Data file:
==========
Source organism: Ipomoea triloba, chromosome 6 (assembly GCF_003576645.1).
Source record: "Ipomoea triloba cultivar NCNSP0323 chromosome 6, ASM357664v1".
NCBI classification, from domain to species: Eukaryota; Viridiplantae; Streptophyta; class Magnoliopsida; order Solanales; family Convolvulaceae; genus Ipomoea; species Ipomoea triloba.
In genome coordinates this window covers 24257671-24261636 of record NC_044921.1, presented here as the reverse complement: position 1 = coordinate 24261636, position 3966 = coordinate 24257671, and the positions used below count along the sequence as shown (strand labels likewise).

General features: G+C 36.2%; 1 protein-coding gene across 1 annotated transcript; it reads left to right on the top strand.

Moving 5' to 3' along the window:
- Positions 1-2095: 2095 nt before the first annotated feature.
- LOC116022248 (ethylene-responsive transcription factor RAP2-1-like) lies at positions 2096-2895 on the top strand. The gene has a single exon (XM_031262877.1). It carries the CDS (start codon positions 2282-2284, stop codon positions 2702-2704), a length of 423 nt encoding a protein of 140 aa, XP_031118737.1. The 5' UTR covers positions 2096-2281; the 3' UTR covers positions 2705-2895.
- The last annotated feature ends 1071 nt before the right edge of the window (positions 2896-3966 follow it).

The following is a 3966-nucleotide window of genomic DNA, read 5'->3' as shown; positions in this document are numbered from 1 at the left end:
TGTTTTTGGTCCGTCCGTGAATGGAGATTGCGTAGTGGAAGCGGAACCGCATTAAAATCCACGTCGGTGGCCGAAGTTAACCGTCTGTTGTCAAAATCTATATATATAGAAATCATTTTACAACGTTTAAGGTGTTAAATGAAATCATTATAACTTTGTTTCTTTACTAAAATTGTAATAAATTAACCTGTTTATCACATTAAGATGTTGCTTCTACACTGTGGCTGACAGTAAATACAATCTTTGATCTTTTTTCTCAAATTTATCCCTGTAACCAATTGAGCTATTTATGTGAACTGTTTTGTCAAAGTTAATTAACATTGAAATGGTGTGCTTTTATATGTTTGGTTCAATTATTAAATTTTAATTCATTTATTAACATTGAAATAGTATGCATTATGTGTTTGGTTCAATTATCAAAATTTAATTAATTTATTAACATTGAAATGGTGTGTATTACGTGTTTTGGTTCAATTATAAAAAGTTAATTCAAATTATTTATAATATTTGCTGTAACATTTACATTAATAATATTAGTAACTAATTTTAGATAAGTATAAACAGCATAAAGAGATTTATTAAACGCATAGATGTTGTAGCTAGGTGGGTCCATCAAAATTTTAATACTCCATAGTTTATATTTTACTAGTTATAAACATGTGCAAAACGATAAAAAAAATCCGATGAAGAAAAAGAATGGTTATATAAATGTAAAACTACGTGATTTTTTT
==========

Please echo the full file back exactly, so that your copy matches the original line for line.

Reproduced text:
Source organism: Ipomoea triloba, chromosome 6 (assembly GCF_003576645.1).
Source record: "Ipomoea triloba cultivar NCNSP0323 chromosome 6, ASM357664v1".
NCBI classification, from domain to species: Eukaryota; Viridiplantae; Streptophyta; class Magnoliopsida; order Solanales; family Convolvulaceae; genus Ipomoea; species Ipomoea triloba.
In genome coordinates this window covers 24257671-24261636 of record NC_044921.1, presented here as the reverse complement: position 1 = coordinate 24261636, position 3966 = coordinate 24257671, and the positions used below count along the sequence as shown (strand labels likewise).

General features: G+C 36.2%; 1 protein-coding gene across 1 annotated transcript; it reads left to right on the top strand.

Moving 5' to 3' along the window:
- Positions 1-2095: 2095 nt before the first annotated feature.
- LOC116022248 (ethylene-responsive transcription factor RAP2-1-like) lies at positions 2096-2895 on the top strand. The gene has a single exon (XM_031262877.1). It carries the CDS (start codon positions 2282-2284, stop codon positions 2702-2704), a length of 423 nt encoding a protein of 140 aa, XP_031118737.1. The 5' UTR covers positions 2096-2281; the 3' UTR covers positions 2705-2895.
- The last annotated feature ends 1071 nt before the right edge of the window (positions 2896-3966 follow it).

The following is a 3966-nucleotide window of genomic DNA, read 5'->3' as shown; positions in this document are numbered from 1 at the left end:
TGTTTTTGGTCCGTCCGTGAATGGAGATTGCGTAGTGGAAGCGGAACCGCATTAAAATCCACGTCGGTGGCCGAAGTTAACCGTCTGTTGTCAAAATCTATATATATAGAAATCATTTTACAACGTTTAAGGTGTTAAATGAAATCATTATAACTTTGTTTCTTTACTAAAATTGTAATAAATTAACCTGTTTATCACATTAAGATGTTGCTTCTACACTGTGGCTGACAGTAAATACAATCTTTGATCTTTTTTCTCAAATTTATCCCTGTAACCAATTGAGCTATTTATGTGAACTGTTTTGTCAAAGTTAATTAACATTGAAATGGTGTGCTTTTATATGTTTGGTTCAATTATTAAATTTTAATTCATTTATTAACATTGAAATAGTATGCATTATGTGTTTGGTTCAATTATCAAAATTTAATTAATTTATTAACATTGAAATGGTGTGTATTACGTGTTTTGGTTCAATTATAAAAAGTTAATTCAAATTATTTATAATATTTGCTGTAACATTTACATTAATAATATTAGTAACTAATTTTAGATAAGTATAAACAGCATAAAGAGATTTATTAAACGCATAGATGTTGTAGCTAGGTGGGTCCATCAAAATTTTAATACTCCATAGTTTATATTTTACTAGTTATAAACATGTGCAAAACGATAAAAAAAATCCGATGAAGAAAAAGAATGGTTATATAAATGTAAAACTACGTGATTTTTTT